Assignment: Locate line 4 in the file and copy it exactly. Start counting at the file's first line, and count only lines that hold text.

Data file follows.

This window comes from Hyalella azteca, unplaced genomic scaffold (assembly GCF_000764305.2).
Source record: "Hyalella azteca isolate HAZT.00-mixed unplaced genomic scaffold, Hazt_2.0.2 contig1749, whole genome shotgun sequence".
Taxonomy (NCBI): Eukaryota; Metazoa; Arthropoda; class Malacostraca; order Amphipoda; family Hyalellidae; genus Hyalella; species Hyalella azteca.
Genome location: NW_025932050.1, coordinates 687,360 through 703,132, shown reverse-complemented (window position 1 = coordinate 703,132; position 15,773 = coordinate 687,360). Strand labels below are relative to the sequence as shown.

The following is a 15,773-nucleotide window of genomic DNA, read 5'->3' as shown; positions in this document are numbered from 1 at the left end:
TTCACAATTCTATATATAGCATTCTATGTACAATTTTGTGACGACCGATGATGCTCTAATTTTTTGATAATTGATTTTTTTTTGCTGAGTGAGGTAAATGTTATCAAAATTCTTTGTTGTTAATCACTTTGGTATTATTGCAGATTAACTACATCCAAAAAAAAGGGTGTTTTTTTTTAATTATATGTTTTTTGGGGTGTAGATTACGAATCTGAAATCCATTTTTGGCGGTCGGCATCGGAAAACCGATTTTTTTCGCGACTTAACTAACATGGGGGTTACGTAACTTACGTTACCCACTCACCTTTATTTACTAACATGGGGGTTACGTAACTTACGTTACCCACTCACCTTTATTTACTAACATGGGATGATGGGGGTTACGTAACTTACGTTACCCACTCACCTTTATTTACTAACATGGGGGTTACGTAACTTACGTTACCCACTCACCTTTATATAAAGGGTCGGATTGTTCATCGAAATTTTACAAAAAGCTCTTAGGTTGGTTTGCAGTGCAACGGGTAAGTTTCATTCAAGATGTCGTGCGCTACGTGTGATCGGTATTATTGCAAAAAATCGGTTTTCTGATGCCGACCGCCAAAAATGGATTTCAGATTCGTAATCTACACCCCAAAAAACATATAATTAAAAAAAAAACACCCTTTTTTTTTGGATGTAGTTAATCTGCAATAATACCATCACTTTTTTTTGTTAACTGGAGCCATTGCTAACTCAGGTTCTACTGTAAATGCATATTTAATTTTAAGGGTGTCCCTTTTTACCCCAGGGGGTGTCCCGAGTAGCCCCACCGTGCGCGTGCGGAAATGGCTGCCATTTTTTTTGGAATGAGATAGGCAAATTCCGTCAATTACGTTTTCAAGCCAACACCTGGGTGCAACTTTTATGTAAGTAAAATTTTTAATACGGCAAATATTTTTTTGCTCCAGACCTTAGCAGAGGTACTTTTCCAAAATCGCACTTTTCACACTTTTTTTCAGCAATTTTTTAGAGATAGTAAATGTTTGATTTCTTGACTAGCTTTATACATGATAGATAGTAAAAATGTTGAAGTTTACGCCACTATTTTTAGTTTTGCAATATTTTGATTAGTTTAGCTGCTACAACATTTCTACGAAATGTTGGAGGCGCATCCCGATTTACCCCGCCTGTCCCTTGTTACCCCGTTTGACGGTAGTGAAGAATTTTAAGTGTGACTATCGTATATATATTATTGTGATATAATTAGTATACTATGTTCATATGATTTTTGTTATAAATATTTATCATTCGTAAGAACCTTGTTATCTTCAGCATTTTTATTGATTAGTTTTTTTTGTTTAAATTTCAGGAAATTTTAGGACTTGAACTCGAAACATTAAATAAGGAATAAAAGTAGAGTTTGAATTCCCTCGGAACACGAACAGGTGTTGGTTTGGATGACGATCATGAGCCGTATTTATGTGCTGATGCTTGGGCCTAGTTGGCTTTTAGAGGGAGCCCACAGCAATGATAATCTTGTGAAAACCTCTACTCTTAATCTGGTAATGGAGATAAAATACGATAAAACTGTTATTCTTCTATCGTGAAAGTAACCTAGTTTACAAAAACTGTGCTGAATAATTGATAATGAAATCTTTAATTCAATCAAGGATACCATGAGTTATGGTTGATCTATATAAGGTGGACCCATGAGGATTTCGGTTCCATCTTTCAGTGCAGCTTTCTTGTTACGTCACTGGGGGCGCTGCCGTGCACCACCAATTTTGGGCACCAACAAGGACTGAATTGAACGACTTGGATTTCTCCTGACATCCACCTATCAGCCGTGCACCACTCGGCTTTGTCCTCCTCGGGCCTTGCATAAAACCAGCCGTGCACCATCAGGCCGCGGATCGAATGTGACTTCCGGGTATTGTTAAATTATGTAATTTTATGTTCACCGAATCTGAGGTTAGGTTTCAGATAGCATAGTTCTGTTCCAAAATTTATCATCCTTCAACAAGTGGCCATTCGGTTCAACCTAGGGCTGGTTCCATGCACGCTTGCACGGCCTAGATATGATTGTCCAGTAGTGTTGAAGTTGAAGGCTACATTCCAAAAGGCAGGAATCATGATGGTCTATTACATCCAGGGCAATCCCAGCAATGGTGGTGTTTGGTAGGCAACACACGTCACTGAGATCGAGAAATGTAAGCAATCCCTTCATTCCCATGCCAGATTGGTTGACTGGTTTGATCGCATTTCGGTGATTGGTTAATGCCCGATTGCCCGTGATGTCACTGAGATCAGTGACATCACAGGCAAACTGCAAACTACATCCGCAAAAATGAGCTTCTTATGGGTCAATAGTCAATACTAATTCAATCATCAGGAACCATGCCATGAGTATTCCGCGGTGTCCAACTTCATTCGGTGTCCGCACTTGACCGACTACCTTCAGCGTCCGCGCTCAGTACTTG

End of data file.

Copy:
Genome location: NW_025932050.1, coordinates 687,360 through 703,132, shown reverse-complemented (window position 1 = coordinate 703,132; position 15,773 = coordinate 687,360). Strand labels below are relative to the sequence as shown.